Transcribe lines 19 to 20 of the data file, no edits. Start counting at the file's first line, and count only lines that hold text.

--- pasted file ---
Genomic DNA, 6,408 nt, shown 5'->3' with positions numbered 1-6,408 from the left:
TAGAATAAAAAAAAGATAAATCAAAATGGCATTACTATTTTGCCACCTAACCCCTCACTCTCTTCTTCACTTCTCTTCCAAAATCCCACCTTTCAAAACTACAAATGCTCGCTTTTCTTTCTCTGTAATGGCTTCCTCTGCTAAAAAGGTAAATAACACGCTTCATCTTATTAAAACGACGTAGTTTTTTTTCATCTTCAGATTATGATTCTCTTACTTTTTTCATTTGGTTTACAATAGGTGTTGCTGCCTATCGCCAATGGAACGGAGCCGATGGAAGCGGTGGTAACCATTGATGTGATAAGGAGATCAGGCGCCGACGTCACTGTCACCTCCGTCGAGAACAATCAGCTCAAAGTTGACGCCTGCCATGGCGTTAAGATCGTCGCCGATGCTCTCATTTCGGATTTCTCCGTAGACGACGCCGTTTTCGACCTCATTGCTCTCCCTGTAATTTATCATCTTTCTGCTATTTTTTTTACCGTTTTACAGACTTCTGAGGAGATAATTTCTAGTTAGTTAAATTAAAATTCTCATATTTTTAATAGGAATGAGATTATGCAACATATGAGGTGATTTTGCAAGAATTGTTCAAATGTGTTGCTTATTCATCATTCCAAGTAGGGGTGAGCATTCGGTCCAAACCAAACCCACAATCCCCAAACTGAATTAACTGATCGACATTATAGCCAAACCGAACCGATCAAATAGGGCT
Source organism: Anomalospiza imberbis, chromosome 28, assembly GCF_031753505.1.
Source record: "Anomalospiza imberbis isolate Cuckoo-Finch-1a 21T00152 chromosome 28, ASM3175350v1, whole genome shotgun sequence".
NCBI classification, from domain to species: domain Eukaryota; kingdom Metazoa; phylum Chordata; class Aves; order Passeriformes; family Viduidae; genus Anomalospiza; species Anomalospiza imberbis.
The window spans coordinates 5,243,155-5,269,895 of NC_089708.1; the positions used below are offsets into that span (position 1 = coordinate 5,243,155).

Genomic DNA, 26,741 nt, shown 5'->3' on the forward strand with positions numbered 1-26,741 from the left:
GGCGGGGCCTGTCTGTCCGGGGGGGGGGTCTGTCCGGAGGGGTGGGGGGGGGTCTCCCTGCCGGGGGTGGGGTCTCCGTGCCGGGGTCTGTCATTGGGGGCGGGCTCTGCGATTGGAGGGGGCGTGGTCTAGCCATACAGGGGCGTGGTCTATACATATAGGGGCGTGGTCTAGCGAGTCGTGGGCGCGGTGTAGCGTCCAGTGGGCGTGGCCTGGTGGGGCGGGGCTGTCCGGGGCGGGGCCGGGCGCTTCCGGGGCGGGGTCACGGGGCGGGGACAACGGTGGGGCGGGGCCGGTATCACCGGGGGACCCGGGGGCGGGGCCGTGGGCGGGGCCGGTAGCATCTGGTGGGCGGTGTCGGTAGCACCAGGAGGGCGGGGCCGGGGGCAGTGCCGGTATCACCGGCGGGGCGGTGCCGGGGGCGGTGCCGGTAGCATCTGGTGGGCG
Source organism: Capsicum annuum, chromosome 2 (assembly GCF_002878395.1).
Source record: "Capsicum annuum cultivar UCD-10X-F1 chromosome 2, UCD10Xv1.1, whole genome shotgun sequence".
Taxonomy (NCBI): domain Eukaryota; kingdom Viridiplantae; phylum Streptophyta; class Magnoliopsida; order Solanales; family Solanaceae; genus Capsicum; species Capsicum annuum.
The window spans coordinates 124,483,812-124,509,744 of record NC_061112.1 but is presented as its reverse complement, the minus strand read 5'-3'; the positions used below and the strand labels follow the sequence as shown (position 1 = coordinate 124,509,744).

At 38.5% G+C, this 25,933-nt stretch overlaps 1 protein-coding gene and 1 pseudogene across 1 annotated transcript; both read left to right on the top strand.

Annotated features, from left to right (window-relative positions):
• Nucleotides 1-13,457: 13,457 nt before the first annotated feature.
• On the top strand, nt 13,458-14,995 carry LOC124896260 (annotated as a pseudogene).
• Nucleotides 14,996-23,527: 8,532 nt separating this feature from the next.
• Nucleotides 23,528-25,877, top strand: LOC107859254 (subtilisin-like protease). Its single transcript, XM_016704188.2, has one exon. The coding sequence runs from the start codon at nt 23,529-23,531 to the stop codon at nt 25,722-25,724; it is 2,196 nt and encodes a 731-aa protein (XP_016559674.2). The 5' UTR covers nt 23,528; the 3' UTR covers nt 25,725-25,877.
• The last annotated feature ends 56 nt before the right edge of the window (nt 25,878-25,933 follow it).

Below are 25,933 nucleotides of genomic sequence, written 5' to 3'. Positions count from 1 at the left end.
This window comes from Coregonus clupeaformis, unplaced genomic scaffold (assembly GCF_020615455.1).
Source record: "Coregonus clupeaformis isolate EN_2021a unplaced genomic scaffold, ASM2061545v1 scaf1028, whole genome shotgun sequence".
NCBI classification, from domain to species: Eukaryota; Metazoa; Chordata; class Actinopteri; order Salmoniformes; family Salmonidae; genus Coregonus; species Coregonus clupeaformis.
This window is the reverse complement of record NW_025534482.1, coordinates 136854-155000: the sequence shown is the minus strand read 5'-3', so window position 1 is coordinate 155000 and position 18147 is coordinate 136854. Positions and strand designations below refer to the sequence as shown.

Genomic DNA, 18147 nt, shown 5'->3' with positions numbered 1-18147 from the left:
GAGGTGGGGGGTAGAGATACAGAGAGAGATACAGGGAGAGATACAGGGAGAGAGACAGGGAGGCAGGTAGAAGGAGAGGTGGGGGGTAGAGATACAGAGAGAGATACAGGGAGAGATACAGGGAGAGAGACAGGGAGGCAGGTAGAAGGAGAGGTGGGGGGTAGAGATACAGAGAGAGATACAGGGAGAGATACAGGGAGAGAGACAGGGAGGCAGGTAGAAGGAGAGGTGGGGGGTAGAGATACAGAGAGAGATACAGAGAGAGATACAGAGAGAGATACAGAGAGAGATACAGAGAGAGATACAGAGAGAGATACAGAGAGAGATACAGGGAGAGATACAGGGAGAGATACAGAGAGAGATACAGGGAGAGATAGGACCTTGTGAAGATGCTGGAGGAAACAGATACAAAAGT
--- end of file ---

• The last annotated feature ends 56 nt before the right edge of the window (nt 25,878-25,933 follow it).

Below are 25,933 nucleotides of genomic sequence, written 5' to 3'. Positions count from 1 at the left end.